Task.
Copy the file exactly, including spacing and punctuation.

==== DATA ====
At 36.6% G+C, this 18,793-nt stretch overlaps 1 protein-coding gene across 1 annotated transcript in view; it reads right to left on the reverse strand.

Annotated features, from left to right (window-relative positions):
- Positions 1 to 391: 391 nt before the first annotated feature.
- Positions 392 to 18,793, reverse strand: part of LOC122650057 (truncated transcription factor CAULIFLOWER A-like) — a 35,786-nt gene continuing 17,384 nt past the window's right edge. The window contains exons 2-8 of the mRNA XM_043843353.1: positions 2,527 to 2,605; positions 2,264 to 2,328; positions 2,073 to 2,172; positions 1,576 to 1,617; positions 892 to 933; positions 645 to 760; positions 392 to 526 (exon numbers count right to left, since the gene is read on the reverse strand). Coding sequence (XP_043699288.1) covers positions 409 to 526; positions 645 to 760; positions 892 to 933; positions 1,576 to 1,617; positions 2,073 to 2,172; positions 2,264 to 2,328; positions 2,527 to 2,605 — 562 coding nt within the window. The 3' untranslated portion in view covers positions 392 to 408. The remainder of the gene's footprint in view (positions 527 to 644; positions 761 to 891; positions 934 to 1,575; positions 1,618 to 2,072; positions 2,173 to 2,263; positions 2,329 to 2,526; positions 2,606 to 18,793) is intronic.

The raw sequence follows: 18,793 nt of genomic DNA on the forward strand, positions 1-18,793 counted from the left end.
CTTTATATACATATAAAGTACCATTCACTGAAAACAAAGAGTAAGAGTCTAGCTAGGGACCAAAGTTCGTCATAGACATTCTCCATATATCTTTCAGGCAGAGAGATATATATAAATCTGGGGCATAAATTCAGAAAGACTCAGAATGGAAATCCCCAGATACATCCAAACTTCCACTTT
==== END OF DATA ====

At 36.6% G+C, this 18,793-nt stretch overlaps 1 protein-coding gene across 1 annotated transcript in view; it reads right to left on the reverse strand.

Annotated features, from left to right (window-relative positions):
- Positions 1 to 391: 391 nt before the first annotated feature.
- Positions 392 to 18,793, reverse strand: part of LOC122650057 (truncated transcription factor CAULIFLOWER A-like) — a 35,786-nt gene continuing 17,384 nt past the window's right edge. The window contains exons 2-8 of the mRNA XM_043843353.1: positions 2,527 to 2,605; positions 2,264 to 2,328; positions 2,073 to 2,172; positions 1,576 to 1,617; positions 892 to 933; positions 645 to 760; positions 392 to 526 (exon numbers count right to left, since the gene is read on the reverse strand). Coding sequence (XP_043699288.1) covers positions 409 to 526; positions 645 to 760; positions 892 to 933; positions 1,576 to 1,617; positions 2,073 to 2,172; positions 2,264 to 2,328; positions 2,527 to 2,605 — 562 coding nt within the window. The 3' untranslated portion in view covers positions 392 to 408. The remainder of the gene's footprint in view (positions 527 to 644; positions 761 to 891; positions 934 to 1,575; positions 1,618 to 2,072; positions 2,173 to 2,263; positions 2,329 to 2,526; positions 2,606 to 18,793) is intronic.

The raw sequence follows: 18,793 nt of genomic DNA on the forward strand, positions 1-18,793 counted from the left end.
CTTTATATACATATAAAGTACCATTCACTGAAAACAAAGAGTAAGAGTCTAGCTAGGGACCAAAGTTCGTCATAGACATTCTCCATATATCTTTCAGGCAGAGAGATATATATAAATCTGGGGCATAAATTCAGAAAGACTCAGAATGGAAATCCCCAGATACATCCAAACTTCCACTTT